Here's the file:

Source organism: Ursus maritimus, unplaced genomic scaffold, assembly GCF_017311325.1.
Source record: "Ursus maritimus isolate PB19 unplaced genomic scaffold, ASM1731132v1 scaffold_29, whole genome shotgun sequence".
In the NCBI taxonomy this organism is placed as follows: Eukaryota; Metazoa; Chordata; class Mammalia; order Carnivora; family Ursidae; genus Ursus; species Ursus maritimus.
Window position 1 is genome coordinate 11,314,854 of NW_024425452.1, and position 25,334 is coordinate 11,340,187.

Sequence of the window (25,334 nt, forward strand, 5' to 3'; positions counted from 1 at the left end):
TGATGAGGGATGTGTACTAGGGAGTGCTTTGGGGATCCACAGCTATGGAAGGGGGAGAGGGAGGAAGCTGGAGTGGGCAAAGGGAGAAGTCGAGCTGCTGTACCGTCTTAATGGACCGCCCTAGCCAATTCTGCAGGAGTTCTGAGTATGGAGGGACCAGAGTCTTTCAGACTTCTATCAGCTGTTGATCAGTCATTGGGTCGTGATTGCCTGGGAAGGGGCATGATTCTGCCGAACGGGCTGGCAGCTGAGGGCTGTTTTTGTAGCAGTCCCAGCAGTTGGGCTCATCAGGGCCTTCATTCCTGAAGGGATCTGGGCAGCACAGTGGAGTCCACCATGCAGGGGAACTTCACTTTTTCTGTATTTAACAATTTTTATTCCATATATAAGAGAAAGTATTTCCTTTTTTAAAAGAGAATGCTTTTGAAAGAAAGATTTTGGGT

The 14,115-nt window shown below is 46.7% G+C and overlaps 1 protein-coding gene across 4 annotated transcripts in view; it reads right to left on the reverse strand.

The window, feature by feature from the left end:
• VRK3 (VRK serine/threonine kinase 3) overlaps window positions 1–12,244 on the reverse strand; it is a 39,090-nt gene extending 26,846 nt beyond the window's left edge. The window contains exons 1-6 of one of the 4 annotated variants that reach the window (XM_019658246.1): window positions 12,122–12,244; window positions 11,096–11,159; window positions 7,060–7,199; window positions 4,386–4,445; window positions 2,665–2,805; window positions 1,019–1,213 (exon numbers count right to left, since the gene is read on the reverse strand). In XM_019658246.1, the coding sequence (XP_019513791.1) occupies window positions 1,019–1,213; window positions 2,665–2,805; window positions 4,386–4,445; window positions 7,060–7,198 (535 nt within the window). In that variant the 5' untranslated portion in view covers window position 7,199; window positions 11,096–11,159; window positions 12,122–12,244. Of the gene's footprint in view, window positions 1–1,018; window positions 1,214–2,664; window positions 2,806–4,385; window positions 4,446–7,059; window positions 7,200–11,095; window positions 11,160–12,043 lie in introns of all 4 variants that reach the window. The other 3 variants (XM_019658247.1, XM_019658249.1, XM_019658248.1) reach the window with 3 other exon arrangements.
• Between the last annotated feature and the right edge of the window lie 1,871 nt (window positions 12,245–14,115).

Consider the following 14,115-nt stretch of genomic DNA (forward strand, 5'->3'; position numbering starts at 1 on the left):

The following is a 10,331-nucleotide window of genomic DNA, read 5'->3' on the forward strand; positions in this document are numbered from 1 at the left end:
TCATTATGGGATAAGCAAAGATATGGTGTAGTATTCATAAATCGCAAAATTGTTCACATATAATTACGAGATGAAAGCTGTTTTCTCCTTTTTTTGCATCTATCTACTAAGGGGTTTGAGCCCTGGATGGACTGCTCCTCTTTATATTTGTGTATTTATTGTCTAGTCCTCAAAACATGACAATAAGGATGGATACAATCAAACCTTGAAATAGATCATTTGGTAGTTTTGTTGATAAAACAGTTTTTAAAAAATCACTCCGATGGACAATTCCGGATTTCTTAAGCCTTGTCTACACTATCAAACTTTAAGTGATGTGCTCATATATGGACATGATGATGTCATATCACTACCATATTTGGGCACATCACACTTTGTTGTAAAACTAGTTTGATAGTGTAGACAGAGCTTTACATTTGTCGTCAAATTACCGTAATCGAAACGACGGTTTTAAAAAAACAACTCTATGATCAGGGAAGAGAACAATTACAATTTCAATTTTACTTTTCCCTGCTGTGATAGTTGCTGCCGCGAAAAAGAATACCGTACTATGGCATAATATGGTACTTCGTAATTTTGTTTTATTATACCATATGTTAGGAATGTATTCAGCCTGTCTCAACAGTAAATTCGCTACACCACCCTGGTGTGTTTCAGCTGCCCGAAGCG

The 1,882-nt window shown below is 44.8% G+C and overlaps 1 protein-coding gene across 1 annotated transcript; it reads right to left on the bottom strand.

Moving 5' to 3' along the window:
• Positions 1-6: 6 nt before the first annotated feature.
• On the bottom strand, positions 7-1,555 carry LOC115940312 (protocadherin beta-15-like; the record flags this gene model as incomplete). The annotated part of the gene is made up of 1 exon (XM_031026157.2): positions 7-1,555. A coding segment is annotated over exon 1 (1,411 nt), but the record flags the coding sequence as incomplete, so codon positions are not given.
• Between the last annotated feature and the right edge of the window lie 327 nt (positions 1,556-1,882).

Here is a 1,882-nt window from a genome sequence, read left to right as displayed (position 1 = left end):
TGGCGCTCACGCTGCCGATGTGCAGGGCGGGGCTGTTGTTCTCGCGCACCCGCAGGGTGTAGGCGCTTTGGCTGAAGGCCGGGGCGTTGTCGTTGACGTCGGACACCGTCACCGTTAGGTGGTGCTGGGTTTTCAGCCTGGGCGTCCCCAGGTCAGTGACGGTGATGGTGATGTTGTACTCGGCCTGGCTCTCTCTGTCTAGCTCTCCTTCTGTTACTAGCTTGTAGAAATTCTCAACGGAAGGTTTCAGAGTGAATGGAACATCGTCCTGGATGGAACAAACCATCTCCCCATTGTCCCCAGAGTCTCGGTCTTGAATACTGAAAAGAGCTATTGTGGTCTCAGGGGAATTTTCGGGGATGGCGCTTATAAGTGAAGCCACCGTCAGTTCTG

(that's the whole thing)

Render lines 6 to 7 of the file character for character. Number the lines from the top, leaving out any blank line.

TGATGAGGGATGTGTACTAGGGAGTGCTTTGGGGATCCACAGCTATGGAAGGGGGAGAGGGAGGAAGCTGGAGTGGGCAAAGGGAGAAGTCGAGCTGCTGTACCGTCTTAATGGACCGCCCTAGCCAATTCTGCAGGAGTTCTGAGTATGGAGGGACCAGAGTCTTTCAGACTTCTATCAGCTGTTGATCAGTCATTGGGTCGTGATTGCCTGGGAAGGGGCATGATTCTGCCGAACGGGCTGGCAGCTGAGGGCTGTTTTTGTAGCAGTCCCAGCAGTTGGGCTCATCAGGGCCTTCATTCCTGAAGGGATCTGGGCAGCACAGTGGAGTCCACCATGCAGGGGAACTTCACTTTTTCTGTATTTAACAATTTTTATTCCATATATAAGAGAAAGTATTTCCTTTTTTAAAAGAGAATGCTTTTGAAAGAAAGATTTTGGGT

The 14,115-nt window shown below is 46.7% G+C and overlaps 1 protein-coding gene across 4 annotated transcripts in view; it reads right to left on the reverse strand.